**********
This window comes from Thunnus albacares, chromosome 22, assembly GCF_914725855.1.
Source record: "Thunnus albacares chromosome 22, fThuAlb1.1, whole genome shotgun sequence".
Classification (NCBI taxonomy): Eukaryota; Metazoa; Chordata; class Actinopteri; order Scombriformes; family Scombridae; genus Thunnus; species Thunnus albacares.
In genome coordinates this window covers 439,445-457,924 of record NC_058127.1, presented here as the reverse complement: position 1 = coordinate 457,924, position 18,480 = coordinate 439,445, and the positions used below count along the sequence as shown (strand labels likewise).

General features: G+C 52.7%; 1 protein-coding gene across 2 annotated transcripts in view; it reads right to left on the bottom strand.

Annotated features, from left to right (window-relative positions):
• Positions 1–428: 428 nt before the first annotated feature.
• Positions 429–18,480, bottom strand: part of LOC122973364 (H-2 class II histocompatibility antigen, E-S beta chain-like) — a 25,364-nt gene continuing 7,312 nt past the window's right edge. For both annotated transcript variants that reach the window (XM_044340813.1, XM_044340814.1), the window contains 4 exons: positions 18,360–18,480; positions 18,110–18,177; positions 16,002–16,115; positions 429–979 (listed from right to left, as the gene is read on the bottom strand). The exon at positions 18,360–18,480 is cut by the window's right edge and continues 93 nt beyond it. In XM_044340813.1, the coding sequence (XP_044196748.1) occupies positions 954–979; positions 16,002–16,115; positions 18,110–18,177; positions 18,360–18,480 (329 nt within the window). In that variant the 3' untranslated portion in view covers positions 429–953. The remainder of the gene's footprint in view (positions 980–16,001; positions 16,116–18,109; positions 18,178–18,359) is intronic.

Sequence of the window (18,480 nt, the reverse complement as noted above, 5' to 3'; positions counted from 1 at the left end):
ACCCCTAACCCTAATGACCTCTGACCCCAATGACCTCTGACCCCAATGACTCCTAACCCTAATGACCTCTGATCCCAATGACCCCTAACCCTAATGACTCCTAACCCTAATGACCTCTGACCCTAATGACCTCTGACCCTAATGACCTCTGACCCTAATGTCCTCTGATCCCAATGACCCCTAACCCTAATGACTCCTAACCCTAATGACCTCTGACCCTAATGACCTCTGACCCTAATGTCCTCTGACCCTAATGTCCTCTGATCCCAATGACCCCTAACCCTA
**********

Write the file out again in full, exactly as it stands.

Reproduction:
This window comes from Thunnus albacares, chromosome 22, assembly GCF_914725855.1.
Source record: "Thunnus albacares chromosome 22, fThuAlb1.1, whole genome shotgun sequence".
Classification (NCBI taxonomy): Eukaryota; Metazoa; Chordata; class Actinopteri; order Scombriformes; family Scombridae; genus Thunnus; species Thunnus albacares.
In genome coordinates this window covers 439,445-457,924 of record NC_058127.1, presented here as the reverse complement: position 1 = coordinate 457,924, position 18,480 = coordinate 439,445, and the positions used below count along the sequence as shown (strand labels likewise).

General features: G+C 52.7%; 1 protein-coding gene across 2 annotated transcripts in view; it reads right to left on the bottom strand.

Annotated features, from left to right (window-relative positions):
• Positions 1–428: 428 nt before the first annotated feature.
• Positions 429–18,480, bottom strand: part of LOC122973364 (H-2 class II histocompatibility antigen, E-S beta chain-like) — a 25,364-nt gene continuing 7,312 nt past the window's right edge. For both annotated transcript variants that reach the window (XM_044340813.1, XM_044340814.1), the window contains 4 exons: positions 18,360–18,480; positions 18,110–18,177; positions 16,002–16,115; positions 429–979 (listed from right to left, as the gene is read on the bottom strand). The exon at positions 18,360–18,480 is cut by the window's right edge and continues 93 nt beyond it. In XM_044340813.1, the coding sequence (XP_044196748.1) occupies positions 954–979; positions 16,002–16,115; positions 18,110–18,177; positions 18,360–18,480 (329 nt within the window). In that variant the 3' untranslated portion in view covers positions 429–953. The remainder of the gene's footprint in view (positions 980–16,001; positions 16,116–18,109; positions 18,178–18,359) is intronic.

Sequence of the window (18,480 nt, the reverse complement as noted above, 5' to 3'; positions counted from 1 at the left end):
ACCCCTAACCCTAATGACCTCTGACCCCAATGACCTCTGACCCCAATGACTCCTAACCCTAATGACCTCTGATCCCAATGACCCCTAACCCTAATGACTCCTAACCCTAATGACCTCTGACCCTAATGACCTCTGACCCTAATGACCTCTGACCCTAATGTCCTCTGATCCCAATGACCCCTAACCCTAATGACTCCTAACCCTAATGACCTCTGACCCTAATGACCTCTGACCCTAATGTCCTCTGACCCTAATGTCCTCTGATCCCAATGACCCCTAACCCTA